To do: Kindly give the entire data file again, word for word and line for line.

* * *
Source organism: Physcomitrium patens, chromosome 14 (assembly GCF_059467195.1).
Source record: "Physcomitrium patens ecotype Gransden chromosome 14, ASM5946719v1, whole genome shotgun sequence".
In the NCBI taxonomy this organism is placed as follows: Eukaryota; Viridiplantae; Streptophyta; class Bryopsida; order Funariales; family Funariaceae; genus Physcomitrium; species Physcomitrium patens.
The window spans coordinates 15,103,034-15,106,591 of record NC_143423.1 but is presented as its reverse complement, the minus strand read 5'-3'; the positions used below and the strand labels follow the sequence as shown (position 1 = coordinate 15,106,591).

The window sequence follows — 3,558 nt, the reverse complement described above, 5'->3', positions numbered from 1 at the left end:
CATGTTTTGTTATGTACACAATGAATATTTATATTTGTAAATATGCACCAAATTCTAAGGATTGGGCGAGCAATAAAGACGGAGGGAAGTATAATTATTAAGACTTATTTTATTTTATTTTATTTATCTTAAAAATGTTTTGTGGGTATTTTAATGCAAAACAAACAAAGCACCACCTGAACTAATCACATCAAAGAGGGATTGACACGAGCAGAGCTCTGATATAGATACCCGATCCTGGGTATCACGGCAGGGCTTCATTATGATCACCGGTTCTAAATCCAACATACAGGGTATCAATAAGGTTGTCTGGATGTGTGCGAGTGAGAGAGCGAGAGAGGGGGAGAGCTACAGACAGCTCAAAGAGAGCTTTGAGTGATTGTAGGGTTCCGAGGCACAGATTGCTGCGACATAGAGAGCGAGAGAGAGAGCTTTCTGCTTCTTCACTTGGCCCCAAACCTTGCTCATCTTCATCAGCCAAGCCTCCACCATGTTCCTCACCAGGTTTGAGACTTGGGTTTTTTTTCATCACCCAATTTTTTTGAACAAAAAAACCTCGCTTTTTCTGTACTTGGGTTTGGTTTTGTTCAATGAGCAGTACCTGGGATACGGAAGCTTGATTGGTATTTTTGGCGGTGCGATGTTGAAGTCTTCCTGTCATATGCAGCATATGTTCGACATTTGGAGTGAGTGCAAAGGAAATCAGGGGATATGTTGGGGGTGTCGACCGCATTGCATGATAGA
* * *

Source organism: Physcomitrium patens, chromosome 14 (assembly GCF_059467195.1).
Source record: "Physcomitrium patens ecotype Gransden chromosome 14, ASM5946719v1, whole genome shotgun sequence".
In the NCBI taxonomy this organism is placed as follows: Eukaryota; Viridiplantae; Streptophyta; class Bryopsida; order Funariales; family Funariaceae; genus Physcomitrium; species Physcomitrium patens.
The window spans coordinates 15,103,034-15,106,591 of record NC_143423.1 but is presented as its reverse complement, the minus strand read 5'-3'; the positions used below and the strand labels follow the sequence as shown (position 1 = coordinate 15,106,591).

The window sequence follows — 3,558 nt, the reverse complement described above, 5'->3', positions numbered from 1 at the left end:
CATGTTTTGTTATGTACACAATGAATATTTATATTTGTAAATATGCACCAAATTCTAAGGATTGGGCGAGCAATAAAGACGGAGGGAAGTATAATTATTAAGACTTATTTTATTTTATTTTATTTATCTTAAAAATGTTTTGTGGGTATTTTAATGCAAAACAAACAAAGCACCACCTGAACTAATCACATCAAAGAGGGATTGACACGAGCAGAGCTCTGATATAGATACCCGATCCTGGGTATCACGGCAGGGCTTCATTATGATCACCGGTTCTAAATCCAACATACAGGGTATCAATAAGGTTGTCTGGATGTGTGCGAGTGAGAGAGCGAGAGAGGGGGAGAGCTACAGACAGCTCAAAGAGAGCTTTGAGTGATTGTAGGGTTCCGAGGCACAGATTGCTGCGACATAGAGAGCGAGAGAGAGAGCTTTCTGCTTCTTCACTTGGCCCCAAACCTTGCTCATCTTCATCAGCCAAGCCTCCACCATGTTCCTCACCAGGTTTGAGACTTGGGTTTTTTTTCATCACCCAATTTTTTTGAACAAAAAAACCTCGCTTTTTCTGTACTTGGGTTTGGTTTTGTTCAATGAGCAGTACCTGGGATACGGAAGCTTGATTGGTATTTTTGGCGGTGCGATGTTGAAGTCTTCCTGTCATATGCAGCATATGTTCGACATTTGGAGTGAGTGCAAAGGAAATCAGGGGATATGTTGGGGGTGTCGACCGCATTGCATGATAGA